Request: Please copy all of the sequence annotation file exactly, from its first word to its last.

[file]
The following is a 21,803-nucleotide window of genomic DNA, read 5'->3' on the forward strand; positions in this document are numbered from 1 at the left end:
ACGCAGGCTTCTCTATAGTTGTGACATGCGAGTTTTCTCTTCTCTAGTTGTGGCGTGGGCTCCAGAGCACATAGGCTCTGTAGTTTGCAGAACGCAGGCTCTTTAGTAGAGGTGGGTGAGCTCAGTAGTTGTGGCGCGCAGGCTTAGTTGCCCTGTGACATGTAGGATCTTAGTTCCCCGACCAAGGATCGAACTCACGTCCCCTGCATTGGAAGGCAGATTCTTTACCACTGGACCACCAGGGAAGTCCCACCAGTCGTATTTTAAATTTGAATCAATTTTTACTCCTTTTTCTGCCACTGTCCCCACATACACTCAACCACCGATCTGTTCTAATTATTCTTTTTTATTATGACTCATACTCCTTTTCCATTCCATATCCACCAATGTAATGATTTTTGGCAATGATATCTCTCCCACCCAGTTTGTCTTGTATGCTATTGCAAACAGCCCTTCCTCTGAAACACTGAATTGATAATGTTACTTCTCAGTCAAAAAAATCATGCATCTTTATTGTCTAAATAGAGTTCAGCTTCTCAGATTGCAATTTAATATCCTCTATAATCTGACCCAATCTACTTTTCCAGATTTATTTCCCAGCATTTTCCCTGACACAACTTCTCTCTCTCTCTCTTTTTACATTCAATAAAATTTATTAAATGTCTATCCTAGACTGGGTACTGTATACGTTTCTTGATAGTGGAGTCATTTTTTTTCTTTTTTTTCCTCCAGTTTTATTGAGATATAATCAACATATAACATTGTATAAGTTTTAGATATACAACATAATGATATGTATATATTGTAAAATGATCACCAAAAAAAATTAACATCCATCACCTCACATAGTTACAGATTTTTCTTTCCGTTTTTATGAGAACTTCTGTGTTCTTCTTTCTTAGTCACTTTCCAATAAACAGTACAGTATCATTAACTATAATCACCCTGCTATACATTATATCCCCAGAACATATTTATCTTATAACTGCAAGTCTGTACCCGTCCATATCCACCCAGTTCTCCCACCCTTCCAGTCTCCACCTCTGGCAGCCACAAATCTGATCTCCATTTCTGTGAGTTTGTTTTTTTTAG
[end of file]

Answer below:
The following is a 21,803-nucleotide window of genomic DNA, read 5'->3' on the forward strand; positions in this document are numbered from 1 at the left end:
ACGCAGGCTTCTCTATAGTTGTGACATGCGAGTTTTCTCTTCTCTAGTTGTGGCGTGGGCTCCAGAGCACATAGGCTCTGTAGTTTGCAGAACGCAGGCTCTTTAGTAGAGGTGGGTGAGCTCAGTAGTTGTGGCGCGCAGGCTTAGTTGCCCTGTGACATGTAGGATCTTAGTTCCCCGACCAAGGATCGAACTCACGTCCCCTGCATTGGAAGGCAGATTCTTTACCACTGGACCACCAGGGAAGTCCCACCAGTCGTATTTTAAATTTGAATCAATTTTTACTCCTTTTTCTGCCACTGTCCCCACATACACTCAACCACCGATCTGTTCTAATTATTCTTTTTTATTATGACTCATACTCCTTTTCCATTCCATATCCACCAATGTAATGATTTTTGGCAATGATATCTCTCCCACCCAGTTTGTCTTGTATGCTATTGCAAACAGCCCTTCCTCTGAAACACTGAATTGATAATGTTACTTCTCAGTCAAAAAAATCATGCATCTTTATTGTCTAAATAGAGTTCAGCTTCTCAGATTGCAATTTAATATCCTCTATAATCTGACCCAATCTACTTTTCCAGATTTATTTCCCAGCATTTTCCCTGACACAACTTCTCTCTCTCTCTCTTTTTACATTCAATAAAATTTATTAAATGTCTATCCTAGACTGGGTACTGTATACGTTTCTTGATAGTGGAGTCATTTTTTTTCTTTTTTTTCCTCCAGTTTTATTGAGATATAATCAACATATAACATTGTATAAGTTTTAGATATACAACATAATGATATGTATATATTGTAAAATGATCACCAAAAAAAATTAACATCCATCACCTCACATAGTTACAGATTTTTCTTTCCGTTTTTATGAGAACTTCTGTGTTCTTCTTTCTTAGTCACTTTCCAATAAACAGTACAGTATCATTAACTATAATCACCCTGCTATACATTATATCCCCAGAACATATTTATCTTATAACTGCAAGTCTGTACCCGTCCATATCCACCCAGTTCTCCCACCCTTCCAGTCTCCACCTCTGGCAGCCACAAATCTGATCTCCATTTCTGTGAGTTTGTTTTTTTTAG